Pradeep Ramamurthy, a White House official who plays a key role in implementing the vision laid out in President Obama’s historic Cairo speech last June, dislikes talk about “initiatives” coming out of Cairo. “This is about a new way of doing business, a new DNA for how government operates,” he told me yesterday at the Presidential Summit on Entrepreneurship. In other words, it’s not about listing the discrete tasks coming out of the Cairo speech and checking off the boxes, it’s about how Cairo invites looking at the world through a new lens.
Culture change takes time and is hard to measure, but the Entrepreneurship Summit provides a window into how the vision that President Obama laid out in Cairo is becoming reality.
As is his style, Obama likes to find the intersection between values that are high priorities in the world and that serve as common ground for different communities. Entrepreneurship is perfect. The world needs business entrepreneurs who are creating new goods and services and generating new jobs. It needs social entrepreneurs who are building new institutions to solve social problems. And entrepreneurship is a shared value in both Islamic and American civilization. From the Wright Brothers to Steve Jobs, entrepreneurs are celebrated figures in American history. But they are equally important in Islam. As Obama stated in the Cairo speech: “It was innovation in Muslim communities that developed the order of algebra; our magnetic compass and tools of navigation; our mastery of pens and printing; our understanding of how disease spreads and how it can be healed.”
The Summit included business and social entrepreneurs across the Muslim world, from Nigeria to Indonesia, from Saudi Arabia to the United States. Perhaps the most commonly used phrase from the panelists was “culture of entrepreneurship.” I was impressed by the energy, intelligence, pragmatism and self-criticism in the discourse. Here were some of the most important dimensions of that culture of entrepreneurship:
Culture of Risk-Taking
Failure is good. Those three words were repeated over and over by some of the most successful entrepreneurs in the room. In much of the Muslim world (as elsewhere), there is a bias within families towards government jobs and professional careers (lawyer, doctor, accountant, engineer). Too often the first response that a creative young person in a Muslim culture will get to a new idea is, “Make that your hobby, and make sure to get a job in the government.” That attitude is not going to solve the problems of today or create the jobs we need for the future. As Muhammad Yunus said, “We should not teach young people to be job seekers. We should encourage them to be entrepreneurs, and therefore job givers.”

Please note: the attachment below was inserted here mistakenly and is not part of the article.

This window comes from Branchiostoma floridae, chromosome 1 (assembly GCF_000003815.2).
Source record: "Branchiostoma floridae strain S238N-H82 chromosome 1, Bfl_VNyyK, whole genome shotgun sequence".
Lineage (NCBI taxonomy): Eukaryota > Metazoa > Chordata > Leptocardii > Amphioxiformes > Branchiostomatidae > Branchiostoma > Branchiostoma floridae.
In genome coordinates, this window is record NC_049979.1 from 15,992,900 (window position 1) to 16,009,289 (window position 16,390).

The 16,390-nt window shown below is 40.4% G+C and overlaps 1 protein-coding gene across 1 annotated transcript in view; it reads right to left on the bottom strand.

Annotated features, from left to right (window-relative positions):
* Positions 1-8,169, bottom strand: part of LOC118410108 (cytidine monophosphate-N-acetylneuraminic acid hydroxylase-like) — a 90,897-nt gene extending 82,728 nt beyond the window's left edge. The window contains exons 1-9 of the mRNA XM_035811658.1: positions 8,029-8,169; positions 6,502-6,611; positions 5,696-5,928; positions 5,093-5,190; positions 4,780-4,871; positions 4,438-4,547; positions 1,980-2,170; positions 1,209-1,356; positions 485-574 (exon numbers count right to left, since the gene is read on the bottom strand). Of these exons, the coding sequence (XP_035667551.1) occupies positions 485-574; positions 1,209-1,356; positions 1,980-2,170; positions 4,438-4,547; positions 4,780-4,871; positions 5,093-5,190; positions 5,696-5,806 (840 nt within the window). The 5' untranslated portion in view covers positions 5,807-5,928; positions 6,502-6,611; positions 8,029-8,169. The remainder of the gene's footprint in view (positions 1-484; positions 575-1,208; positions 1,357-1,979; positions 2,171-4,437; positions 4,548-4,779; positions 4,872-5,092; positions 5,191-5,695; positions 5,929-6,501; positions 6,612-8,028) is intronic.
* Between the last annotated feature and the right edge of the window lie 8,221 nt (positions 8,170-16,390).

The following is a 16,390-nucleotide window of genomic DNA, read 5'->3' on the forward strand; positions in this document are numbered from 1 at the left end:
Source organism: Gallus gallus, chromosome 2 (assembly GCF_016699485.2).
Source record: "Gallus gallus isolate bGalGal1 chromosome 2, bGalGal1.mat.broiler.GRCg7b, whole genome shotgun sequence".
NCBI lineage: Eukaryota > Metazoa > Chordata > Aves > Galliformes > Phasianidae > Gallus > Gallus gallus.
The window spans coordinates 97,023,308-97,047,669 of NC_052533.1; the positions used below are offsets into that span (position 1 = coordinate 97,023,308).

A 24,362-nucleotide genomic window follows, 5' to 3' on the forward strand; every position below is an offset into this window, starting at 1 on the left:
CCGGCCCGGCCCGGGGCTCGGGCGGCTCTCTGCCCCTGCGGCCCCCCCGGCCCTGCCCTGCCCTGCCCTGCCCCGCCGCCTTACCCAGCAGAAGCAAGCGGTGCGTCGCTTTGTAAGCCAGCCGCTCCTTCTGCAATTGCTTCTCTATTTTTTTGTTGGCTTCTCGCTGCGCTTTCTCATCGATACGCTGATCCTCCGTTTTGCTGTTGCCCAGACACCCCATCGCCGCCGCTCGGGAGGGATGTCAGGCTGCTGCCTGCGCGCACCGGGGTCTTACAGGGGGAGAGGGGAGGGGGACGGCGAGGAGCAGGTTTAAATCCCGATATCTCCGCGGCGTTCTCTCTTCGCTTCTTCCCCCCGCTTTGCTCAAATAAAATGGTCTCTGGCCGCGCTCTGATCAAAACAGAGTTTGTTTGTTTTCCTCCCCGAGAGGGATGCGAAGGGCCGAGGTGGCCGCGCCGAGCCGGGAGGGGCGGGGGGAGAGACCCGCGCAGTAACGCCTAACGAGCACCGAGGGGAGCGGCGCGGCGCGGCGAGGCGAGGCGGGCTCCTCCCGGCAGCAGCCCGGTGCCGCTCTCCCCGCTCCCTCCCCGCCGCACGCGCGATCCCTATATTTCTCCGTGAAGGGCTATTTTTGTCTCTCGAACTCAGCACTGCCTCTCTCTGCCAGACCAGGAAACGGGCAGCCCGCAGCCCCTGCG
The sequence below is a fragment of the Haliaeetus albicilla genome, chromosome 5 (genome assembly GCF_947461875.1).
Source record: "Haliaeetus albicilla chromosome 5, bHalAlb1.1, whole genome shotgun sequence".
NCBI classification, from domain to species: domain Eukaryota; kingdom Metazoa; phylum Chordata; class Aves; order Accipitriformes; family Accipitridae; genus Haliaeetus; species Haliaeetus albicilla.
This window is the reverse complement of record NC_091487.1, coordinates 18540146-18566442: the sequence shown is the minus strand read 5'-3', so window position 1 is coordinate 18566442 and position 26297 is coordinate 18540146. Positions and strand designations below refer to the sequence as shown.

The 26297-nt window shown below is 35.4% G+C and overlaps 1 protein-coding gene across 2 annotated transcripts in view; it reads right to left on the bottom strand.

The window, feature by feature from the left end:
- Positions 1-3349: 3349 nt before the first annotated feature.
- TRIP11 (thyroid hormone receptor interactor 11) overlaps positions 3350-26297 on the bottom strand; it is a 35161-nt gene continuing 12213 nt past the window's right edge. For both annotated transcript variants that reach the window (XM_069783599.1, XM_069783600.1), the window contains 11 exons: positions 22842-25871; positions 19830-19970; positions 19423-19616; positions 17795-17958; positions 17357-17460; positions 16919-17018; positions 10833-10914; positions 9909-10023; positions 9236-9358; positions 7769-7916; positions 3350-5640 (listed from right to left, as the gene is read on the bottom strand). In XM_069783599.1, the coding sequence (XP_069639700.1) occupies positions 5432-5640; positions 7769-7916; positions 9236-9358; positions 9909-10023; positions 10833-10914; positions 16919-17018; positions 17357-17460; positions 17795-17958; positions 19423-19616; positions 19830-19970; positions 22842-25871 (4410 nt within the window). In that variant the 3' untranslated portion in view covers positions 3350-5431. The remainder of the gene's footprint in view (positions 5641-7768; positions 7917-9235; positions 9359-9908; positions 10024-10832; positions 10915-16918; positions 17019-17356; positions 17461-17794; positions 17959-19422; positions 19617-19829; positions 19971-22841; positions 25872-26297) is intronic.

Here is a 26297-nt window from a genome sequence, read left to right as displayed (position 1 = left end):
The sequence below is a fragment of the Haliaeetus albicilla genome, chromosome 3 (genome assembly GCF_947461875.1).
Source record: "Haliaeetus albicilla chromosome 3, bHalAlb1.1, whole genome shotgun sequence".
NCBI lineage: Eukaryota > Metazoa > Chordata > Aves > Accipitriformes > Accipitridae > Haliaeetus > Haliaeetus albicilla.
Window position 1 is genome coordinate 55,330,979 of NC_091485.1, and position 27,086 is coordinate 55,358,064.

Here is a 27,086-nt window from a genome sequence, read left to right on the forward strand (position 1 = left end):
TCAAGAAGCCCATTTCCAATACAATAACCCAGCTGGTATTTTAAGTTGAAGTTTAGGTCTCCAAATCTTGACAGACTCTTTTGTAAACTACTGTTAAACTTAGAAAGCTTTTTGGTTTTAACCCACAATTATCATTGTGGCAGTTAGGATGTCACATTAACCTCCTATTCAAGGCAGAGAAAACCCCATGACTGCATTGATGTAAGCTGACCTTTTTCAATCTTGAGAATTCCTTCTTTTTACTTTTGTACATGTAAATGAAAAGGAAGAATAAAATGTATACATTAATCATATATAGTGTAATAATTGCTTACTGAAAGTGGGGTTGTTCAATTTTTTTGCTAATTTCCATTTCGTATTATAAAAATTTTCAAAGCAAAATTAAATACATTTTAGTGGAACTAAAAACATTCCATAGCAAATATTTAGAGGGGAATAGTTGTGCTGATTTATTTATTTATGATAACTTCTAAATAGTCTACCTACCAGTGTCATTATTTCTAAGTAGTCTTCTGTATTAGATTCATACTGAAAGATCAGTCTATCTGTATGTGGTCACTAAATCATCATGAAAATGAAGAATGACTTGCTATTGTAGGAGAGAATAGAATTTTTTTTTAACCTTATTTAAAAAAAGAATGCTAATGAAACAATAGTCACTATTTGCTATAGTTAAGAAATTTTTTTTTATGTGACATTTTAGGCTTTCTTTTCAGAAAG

Culture of Pluralism
In his beautiful keynote, the American business leader S.A. Ibrahim spoke of the diverse faiths of the various mentors in his business career, of his current colleagues, and of the people he is mentoring. He made it a point to emphasize his knowledge of and respect for the religions of these people, not just their business acumen. It was a lesson he learned from his Muslim father who told him in their home city of Hyderabad, “My participation in the festivals of other faiths does not diminish me as a Muslim, it enhances me as a human.”
The more I listened to this, the more I recognized this wasn’t just about Mr. Ibrahim’s generous spirit, this was a necessary attitude for a successful business and entrepreneurial culture. To work in a globalized world, you’ve got to be able to work with people from different backgrounds. There’s nothing like respect for other people’s identity to build the foundation for successful business relationships. Moreover, talent comes in all colors and languages of prayer. As one panelist said, “I don’t care if it’s a black cat or a white cat, I just want a cat who can catch mice.”
Culture of Education, Human Development and Work Ethic
“The only renewable resource I know of is the human brain,” said the Jordanian businessman Fadi Ghandour. “I’m tired of talk about discovery of new oil or other natural resources, and new ways of refining or bringing these to market. I want to hear talk of the discovery of the power of the human brain and the investment needed to nourish it. It will cost billions, but it will be the best billions we spend.”
Improving education is, of course, a common applause line. Muslim cultures have an abundance of this all-important resource – people. But Fadi went one step further and emphasized the importance of work ethic. A culture of entrepreneurship needs a population of people willing to roll up their sleeves to dream and build new systems. That takes a whole different attitude than simply hoping to take your place in old institutions.
This was a summit about new recipes, not just more cooking. The Cairo vision is starting to take shape in reality.